The Wrong Problem
Despite the fact that a Syrian airbase was targeted by US cruise missiles it is Russia and Iran that are squarely in the crosshairs of the administration. One hint is who's cheering and who's jeering. ABC news says "Netanyahu welcomes US attack on Syria base". Al Jazeera reports that "Saudi Arabia said it 'fully supports' the strikes, adding that it was a 'courageous decision' by Trump in response to the alleged use of chemical weapons against civilians in Khan Sheikhoun." Iran, by contrast, "said it strongly condemned the missile strikes against the Syrian army's Shayrat air base." Hezbollah was beside itself with anger. Russia strongly condemned "the illegitimate actions by the US" and warned of "extremely serious" consequences.
Suddenly it seems clear that the administration is trying to reduce Russia's influence in the region and Israel is determined never to have Iranian proxies established in southern Syria. The Sunnis now realize that there is an alternative protector to the Jihad: America. That was was the political basis of the Surge.
One of the targets demolished by the cruise missiles was the talking point that Trump was Putin's slave. In what must be one of the most astounding turnabouts in journalistic history, the New York Times warned that the Syria strike puts the U.S. relationship with Russia at risk. Suddenly Governor Romney, so recently rehabilitated, is wrong again. He's joined there by Hillary Clinton whose exhortation to bomb Syrian airfields is reprised by Reuters, though doubtless she will be allowed to exit via the back door.
Whether intentionally or not, Donald Trump has managed to strategically surprise both Vladimir Putin and most US punditry. Suddenly all the problems the commentators worried about turned out to be the wrong ones. Gone is the orange-gutan caricature replaced overnight by a figure at once more mysterious yet also more formidable than the fantasy figure purveyed by the media. Everyone is now scrambling to understand who Trump really is, the one who appeared suddenly in a cloud of smoke. They are hindered by their own talking points. The media was its own worst enemy.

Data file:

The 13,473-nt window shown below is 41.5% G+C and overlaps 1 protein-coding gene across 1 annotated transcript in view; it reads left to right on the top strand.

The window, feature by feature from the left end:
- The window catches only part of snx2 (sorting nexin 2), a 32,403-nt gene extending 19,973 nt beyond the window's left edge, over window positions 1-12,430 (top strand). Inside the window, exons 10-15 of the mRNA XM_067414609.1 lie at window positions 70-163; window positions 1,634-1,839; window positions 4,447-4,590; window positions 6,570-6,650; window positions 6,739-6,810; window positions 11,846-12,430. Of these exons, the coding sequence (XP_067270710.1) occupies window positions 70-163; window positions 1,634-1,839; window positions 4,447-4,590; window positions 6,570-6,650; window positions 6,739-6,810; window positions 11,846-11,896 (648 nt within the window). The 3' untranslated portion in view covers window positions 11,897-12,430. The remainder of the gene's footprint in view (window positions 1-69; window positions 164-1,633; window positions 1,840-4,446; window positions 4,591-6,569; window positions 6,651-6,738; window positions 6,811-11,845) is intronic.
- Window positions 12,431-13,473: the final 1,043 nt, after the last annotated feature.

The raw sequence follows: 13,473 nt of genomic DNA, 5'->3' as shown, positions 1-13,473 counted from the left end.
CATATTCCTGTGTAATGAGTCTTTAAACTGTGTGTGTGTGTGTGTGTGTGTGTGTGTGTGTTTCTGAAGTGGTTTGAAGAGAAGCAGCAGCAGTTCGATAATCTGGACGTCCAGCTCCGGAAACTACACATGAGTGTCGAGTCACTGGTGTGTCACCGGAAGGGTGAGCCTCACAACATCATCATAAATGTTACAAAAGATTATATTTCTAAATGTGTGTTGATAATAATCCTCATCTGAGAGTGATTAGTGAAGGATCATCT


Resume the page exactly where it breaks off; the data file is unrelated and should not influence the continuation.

The strike on Syria kicked over a whole anthill of self-deception. The Washington Times noted that "Syria produced a 'ridiculously huge amount' of deadly sarin gas," according to an internal Defense Department memo. "That stockpile, which Obama aides declared was reduced to zero by summer 2014, is back in the news." David Nakamura of the Washington Post tweeted H.R. McMaster's assurance that the Navy's missiles very carefully avoided the tanks of sarin gas to avoid collateral damage. This could only be possible if the US knew the location of all the poison the previous administration had already destroyed. In belated acknowledgement of what must now be obvious, the "fact-checking website PolitiFact on Wednesday retracted a 2014 article that found it 'Mostly True' the Obama administration helped broker a deal that successfully removed '100 percent' of chemical weapons from Syria."